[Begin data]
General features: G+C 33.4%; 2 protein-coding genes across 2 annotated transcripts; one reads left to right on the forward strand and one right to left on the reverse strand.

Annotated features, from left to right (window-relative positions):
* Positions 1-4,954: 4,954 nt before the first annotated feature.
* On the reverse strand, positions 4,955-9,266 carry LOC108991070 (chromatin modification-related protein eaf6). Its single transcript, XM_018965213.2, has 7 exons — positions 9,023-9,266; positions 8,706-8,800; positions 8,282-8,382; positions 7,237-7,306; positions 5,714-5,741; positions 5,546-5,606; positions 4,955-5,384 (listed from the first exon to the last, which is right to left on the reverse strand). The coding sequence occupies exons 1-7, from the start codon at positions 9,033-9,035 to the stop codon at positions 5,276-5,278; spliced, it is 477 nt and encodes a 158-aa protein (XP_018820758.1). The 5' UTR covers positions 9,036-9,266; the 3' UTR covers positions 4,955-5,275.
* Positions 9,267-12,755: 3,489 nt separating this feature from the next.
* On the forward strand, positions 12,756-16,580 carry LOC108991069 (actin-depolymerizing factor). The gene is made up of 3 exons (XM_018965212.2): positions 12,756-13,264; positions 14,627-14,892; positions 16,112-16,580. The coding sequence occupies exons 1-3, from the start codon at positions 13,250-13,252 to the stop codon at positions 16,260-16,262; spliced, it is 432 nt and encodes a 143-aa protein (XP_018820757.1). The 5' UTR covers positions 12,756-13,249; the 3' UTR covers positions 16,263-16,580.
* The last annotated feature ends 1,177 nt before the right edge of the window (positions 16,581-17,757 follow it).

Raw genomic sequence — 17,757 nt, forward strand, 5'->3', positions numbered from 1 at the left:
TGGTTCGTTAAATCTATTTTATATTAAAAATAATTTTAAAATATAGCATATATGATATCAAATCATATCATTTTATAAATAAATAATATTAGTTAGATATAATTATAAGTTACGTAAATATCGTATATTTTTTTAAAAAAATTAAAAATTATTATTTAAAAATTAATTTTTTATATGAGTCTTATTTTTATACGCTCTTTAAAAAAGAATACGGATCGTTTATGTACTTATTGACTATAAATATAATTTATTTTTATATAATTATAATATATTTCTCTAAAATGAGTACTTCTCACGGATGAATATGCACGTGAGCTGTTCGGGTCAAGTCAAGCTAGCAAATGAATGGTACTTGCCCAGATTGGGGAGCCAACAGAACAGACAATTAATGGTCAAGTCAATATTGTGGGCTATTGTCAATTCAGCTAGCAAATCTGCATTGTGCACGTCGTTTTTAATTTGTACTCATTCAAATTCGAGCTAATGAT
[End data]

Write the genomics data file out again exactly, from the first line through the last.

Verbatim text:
General features: G+C 33.4%; 2 protein-coding genes across 2 annotated transcripts; one reads left to right on the forward strand and one right to left on the reverse strand.

Annotated features, from left to right (window-relative positions):
* Positions 1-4,954: 4,954 nt before the first annotated feature.
* On the reverse strand, positions 4,955-9,266 carry LOC108991070 (chromatin modification-related protein eaf6). Its single transcript, XM_018965213.2, has 7 exons — positions 9,023-9,266; positions 8,706-8,800; positions 8,282-8,382; positions 7,237-7,306; positions 5,714-5,741; positions 5,546-5,606; positions 4,955-5,384 (listed from the first exon to the last, which is right to left on the reverse strand). The coding sequence occupies exons 1-7, from the start codon at positions 9,033-9,035 to the stop codon at positions 5,276-5,278; spliced, it is 477 nt and encodes a 158-aa protein (XP_018820758.1). The 5' UTR covers positions 9,036-9,266; the 3' UTR covers positions 4,955-5,275.
* Positions 9,267-12,755: 3,489 nt separating this feature from the next.
* On the forward strand, positions 12,756-16,580 carry LOC108991069 (actin-depolymerizing factor). The gene is made up of 3 exons (XM_018965212.2): positions 12,756-13,264; positions 14,627-14,892; positions 16,112-16,580. The coding sequence occupies exons 1-3, from the start codon at positions 13,250-13,252 to the stop codon at positions 16,260-16,262; spliced, it is 432 nt and encodes a 143-aa protein (XP_018820757.1). The 5' UTR covers positions 12,756-13,249; the 3' UTR covers positions 16,263-16,580.
* The last annotated feature ends 1,177 nt before the right edge of the window (positions 16,581-17,757 follow it).

Raw genomic sequence — 17,757 nt, forward strand, 5'->3', positions numbered from 1 at the left:
TGGTTCGTTAAATCTATTTTATATTAAAAATAATTTTAAAATATAGCATATATGATATCAAATCATATCATTTTATAAATAAATAATATTAGTTAGATATAATTATAAGTTACGTAAATATCGTATATTTTTTTAAAAAAATTAAAAATTATTATTTAAAAATTAATTTTTTATATGAGTCTTATTTTTATACGCTCTTTAAAAAAGAATACGGATCGTTTATGTACTTATTGACTATAAATATAATTTATTTTTATATAATTATAATATATTTCTCTAAAATGAGTACTTCTCACGGATGAATATGCACGTGAGCTGTTCGGGTCAAGTCAAGCTAGCAAATGAATGGTACTTGCCCAGATTGGGGAGCCAACAGAACAGACAATTAATGGTCAAGTCAATATTGTGGGCTATTGTCAATTCAGCTAGCAAATCTGCATTGTGCACGTCGTTTTTAATTTGTACTCATTCAAATTCGAGCTAATGAT